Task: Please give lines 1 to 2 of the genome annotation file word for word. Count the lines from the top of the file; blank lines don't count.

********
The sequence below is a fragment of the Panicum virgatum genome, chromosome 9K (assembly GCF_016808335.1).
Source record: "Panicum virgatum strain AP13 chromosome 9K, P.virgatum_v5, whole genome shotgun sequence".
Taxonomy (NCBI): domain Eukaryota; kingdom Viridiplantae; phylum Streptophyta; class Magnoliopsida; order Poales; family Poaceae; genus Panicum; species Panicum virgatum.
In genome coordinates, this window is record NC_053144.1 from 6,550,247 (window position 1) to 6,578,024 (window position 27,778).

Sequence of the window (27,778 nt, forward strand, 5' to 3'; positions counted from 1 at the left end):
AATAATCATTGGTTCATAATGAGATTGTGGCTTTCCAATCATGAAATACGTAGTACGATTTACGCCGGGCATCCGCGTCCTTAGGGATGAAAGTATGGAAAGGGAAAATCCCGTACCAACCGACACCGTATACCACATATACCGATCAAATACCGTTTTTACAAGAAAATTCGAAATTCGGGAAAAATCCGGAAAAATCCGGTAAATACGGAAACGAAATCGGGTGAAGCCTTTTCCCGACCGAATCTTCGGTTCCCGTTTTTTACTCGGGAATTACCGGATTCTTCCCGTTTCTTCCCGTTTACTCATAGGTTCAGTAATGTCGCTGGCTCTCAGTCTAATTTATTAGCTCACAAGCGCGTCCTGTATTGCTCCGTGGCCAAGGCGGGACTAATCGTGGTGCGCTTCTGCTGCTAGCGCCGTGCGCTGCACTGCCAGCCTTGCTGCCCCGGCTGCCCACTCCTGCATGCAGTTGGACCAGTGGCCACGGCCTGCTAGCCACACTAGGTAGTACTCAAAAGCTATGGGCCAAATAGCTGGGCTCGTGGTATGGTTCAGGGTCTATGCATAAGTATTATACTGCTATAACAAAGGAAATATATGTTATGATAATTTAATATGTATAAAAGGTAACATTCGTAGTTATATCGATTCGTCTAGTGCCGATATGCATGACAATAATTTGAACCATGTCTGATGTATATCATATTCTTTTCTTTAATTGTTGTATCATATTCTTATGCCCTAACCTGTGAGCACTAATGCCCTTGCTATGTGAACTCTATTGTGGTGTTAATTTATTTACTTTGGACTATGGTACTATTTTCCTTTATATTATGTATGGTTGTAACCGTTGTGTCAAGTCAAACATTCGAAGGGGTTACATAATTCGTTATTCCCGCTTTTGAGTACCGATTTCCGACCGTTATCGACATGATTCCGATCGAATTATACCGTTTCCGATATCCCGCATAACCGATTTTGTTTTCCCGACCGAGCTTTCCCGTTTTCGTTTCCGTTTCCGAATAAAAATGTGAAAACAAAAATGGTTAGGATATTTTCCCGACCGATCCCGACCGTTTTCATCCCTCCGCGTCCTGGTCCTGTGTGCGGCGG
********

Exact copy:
The sequence below is a fragment of the Panicum virgatum genome, chromosome 9K (assembly GCF_016808335.1).
Source record: "Panicum virgatum strain AP13 chromosome 9K, P.virgatum_v5, whole genome shotgun sequence".